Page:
Quiet Please! There is nothing scarier than silence. Something filmmakers know all too well. By removing one of our senses, the terror of a scene can be stretched to breaking point.
In genre films, especially thrillers and horror films, we are conditioned to dread silence. Silence is the calm before the storm. An aural signpost and a pause before the screams, the stabbing violins and scenes of abject terror. Our emotions are trained to brace themselves for the onslaught ahead.
Watching the A Quiet Place films it is the opposite. We crave silence. It is a respite from the terrors at large. With earth under attack from blind extra-terrestrial creatures with supersonic hearing and an alarming rate of speed when they are on the offensive not a sound can be made.
The human race is on trepidatious tiptoe as they try and stay alive in the devasted world they now call home. The only way the Abbott family – played by John Krasinski, Emily Blunt, Millicent Simmonds and Noah Jupe – can survive is in silence.
Every floorboard creek is a deafening clarion call for the aliens to bloodily slash their way through a poor unfortunate soul. Watching this film within the dark confines of a hushed cinema is a unique experience. Every seat shuffle or popcorn crunch accentuated against the absolute silence on screen. Viewers are even afraid to breathe.
Tapping a similar bloody vein as A Quiet Place was the tense 2016 home invasion thriller with a difference Don’t Breathe. Evil Dead remake director Fede Álvarez plays with silence and darkness as a blind man’s home is broken into by a young group of criminals.
The blind man (Stephen Lang), a twisted war veteran, levels the playing field by turning off the lights. Now the invaders, our protagonists, are living in his world. He uses his acute sense of hearing to track down the hapless robbers who have bitten off far more than they can chew. While not used to the same extent as in A Quiet Place, when Álvarez does use silence to build tension, it’s terrifying.
Another film that plays with the loss of senses is Wait Until Dark starring Audrey Hepburn. There is often far more to horror movies than pure terror. Some are allegories of a far bigger picture, and some just remind us how thankful we should be to have all of our senses.
A Quiet Place does exactly this so by thrusting a deaf character, played by Millicent Simmonds as Regan Abbott, into its post-apocalyptic world where sound is the enemy.
Terrence Young’s 1967 thriller Wait Until Dark covers similar ground as a blind woman (Audrey Hepburn) protects herself from a gang of hardened criminals who have broken into her home searching for a doll full of heroin they believe has been stashed in her apartment. Ahead of its time, Wait Until Dark is still a tense watch, largely thanks to committed performances from Hepburn and Alan Arkin as the head con man.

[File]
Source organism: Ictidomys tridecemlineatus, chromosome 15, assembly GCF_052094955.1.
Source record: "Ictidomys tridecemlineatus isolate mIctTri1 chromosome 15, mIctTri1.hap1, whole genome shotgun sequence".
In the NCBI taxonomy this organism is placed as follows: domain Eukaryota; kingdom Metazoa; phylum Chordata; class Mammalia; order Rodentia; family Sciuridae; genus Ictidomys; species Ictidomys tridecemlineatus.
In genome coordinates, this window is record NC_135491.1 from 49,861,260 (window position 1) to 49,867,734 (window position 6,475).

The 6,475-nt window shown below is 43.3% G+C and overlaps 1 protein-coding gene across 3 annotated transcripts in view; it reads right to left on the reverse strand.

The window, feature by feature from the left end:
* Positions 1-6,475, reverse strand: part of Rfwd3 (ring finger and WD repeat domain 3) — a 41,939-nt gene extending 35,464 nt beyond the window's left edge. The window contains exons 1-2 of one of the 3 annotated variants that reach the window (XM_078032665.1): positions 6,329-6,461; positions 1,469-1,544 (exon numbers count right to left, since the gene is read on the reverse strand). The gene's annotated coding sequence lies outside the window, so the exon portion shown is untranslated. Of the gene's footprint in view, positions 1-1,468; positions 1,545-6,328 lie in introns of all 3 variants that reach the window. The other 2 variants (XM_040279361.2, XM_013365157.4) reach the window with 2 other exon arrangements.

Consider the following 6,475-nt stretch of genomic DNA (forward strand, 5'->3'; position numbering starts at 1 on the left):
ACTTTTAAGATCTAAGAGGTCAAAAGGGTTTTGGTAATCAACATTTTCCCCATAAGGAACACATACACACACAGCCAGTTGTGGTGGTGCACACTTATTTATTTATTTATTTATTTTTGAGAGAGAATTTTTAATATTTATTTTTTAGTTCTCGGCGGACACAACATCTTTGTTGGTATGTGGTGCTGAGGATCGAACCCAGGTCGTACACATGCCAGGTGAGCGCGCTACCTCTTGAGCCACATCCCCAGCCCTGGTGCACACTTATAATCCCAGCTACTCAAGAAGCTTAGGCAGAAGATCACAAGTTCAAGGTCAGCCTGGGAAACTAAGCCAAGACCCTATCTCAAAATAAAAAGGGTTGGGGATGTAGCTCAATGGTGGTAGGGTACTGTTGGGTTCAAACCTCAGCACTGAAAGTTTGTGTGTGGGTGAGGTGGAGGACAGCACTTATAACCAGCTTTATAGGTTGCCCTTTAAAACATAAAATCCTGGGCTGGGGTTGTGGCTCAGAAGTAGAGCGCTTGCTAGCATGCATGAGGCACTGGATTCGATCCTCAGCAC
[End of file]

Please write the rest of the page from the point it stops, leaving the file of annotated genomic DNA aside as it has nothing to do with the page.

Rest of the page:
Bird Box, starring Sandra Bullock, played it slightly differently by taking away sight, or at least a willingness to look.
Everyone is now afraid to look after realising that anyone who even glimpses at the horrific inter-dimensional beings are driven to suicide.
With a blindfolded cast, the audience’s connection with the character’s eyes is removed, thus our point of empathy and understanding is less tangible. To quote Barry Convex in David Cronenberg’s Videodrome, “the eye is the window of the soul” and that has been taken away.
The master of suspense, Alfred Hitchcock knew the importance of silence. Who can forget those excruciating seconds in Psycho before the devasting murder scene that left Marion Crane (Janet Leigh) lying bloodied and brutalised on her shower floor? There is no score. Just the sound of a toilet flushing, the shower curtain being closed, an un-oiled tap turning and the water cascading over the soon-to-be-victims naked flesh. And then we witnessed the shadowy figure silently advancing until the curtain is whipped back and the silence is broken by Bernard Hermann’s staccato strings and Janet Leigh’s deafening scream.
In North by Northwest’s brilliant crop duster scene, all you can hear is the plane in the distance as Cary Grant’s unease builds. Hitchcock started making films towards the tail end of the silent era and you can tell he is comfortable shooting extensive long scenes without dialogue.
In his 1958 masterpiece Vertigo, there are long passages with no dialogue, as the obsessive detective “Scottie” Ferguson (James Stewart) spies on Kim Novak’s ingénue. Brian De Palma paid homage to Hitch’s virtuoso sequence in his own Dressed to Kill. Especially when the director’s prowling camera follows Angie Dickinson’s character when she visits an art gallery with only Pino Donaggio’s lush sweeping score for company.
The unease and dread that silence can induce in an awkward shuffling audience is exactly why the brilliantly made A Quiet Place films are so effective proving that an effective and immersive sound design is just as important as a thrilling action scene, a big-budget explosion or any amount of fake blood.
Like other hushed horrors like Bryan Bertino’s The Strangers, the recent Netflix chiller Hush, Neil Marshall’s The Descent and Ridley Scott’s Alien; A Quiet Place reminds us that silence is golden. Remember, in space… and in the movies, no one can hear you scream.
Article by David Michael Brown